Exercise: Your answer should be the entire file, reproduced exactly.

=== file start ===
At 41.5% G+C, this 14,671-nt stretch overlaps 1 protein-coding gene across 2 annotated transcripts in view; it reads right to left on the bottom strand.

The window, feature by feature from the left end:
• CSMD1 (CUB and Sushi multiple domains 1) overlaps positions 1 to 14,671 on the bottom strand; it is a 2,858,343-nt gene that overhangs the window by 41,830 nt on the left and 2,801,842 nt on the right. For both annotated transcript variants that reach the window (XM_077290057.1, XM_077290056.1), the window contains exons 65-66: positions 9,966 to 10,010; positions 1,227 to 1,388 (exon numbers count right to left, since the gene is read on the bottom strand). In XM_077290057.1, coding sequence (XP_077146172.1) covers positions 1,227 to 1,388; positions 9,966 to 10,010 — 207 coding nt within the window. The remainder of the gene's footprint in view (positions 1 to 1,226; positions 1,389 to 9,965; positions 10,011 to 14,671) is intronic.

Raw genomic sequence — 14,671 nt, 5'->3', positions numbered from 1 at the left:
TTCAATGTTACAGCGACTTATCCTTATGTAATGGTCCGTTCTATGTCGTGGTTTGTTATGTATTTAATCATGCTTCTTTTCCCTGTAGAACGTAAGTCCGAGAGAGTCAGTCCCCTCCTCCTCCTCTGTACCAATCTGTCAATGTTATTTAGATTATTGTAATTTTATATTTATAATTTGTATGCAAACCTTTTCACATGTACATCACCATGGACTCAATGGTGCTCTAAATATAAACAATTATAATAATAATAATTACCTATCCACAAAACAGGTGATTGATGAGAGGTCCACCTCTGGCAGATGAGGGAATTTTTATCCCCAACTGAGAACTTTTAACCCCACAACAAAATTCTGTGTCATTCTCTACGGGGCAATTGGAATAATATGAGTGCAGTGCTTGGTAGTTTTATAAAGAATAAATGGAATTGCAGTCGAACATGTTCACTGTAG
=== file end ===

At 41.5% G+C, this 14,671-nt stretch overlaps 1 protein-coding gene across 2 annotated transcripts in view; it reads right to left on the bottom strand.

The window, feature by feature from the left end:
• CSMD1 (CUB and Sushi multiple domains 1) overlaps positions 1 to 14,671 on the bottom strand; it is a 2,858,343-nt gene that overhangs the window by 41,830 nt on the left and 2,801,842 nt on the right. For both annotated transcript variants that reach the window (XM_077290057.1, XM_077290056.1), the window contains exons 65-66: positions 9,966 to 10,010; positions 1,227 to 1,388 (exon numbers count right to left, since the gene is read on the bottom strand). In XM_077290057.1, coding sequence (XP_077146172.1) covers positions 1,227 to 1,388; positions 9,966 to 10,010 — 207 coding nt within the window. The remainder of the gene's footprint in view (positions 1 to 1,226; positions 1,389 to 9,965; positions 10,011 to 14,671) is intronic.

Raw genomic sequence — 14,671 nt, 5'->3', positions numbered from 1 at the left:
TTCAATGTTACAGCGACTTATCCTTATGTAATGGTCCGTTCTATGTCGTGGTTTGTTATGTATTTAATCATGCTTCTTTTCCCTGTAGAACGTAAGTCCGAGAGAGTCAGTCCCCTCCTCCTCCTCTGTACCAATCTGTCAATGTTATTTAGATTATTGTAATTTTATATTTATAATTTGTATGCAAACCTTTTCACATGTACATCACCATGGACTCAATGGTGCTCTAAATATAAACAATTATAATAATAATAATTACCTATCCACAAAACAGGTGATTGATGAGAGGTCCACCTCTGGCAGATGAGGGAATTTTTATCCCCAACTGAGAACTTTTAACCCCACAACAAAATTCTGTGTCATTCTCTACGGGGCAATTGGAATAATATGAGTGCAGTGCTTGGTAGTTTTATAAAGAATAAATGGAATTGCAGTCGAACATGTTCACTGTAG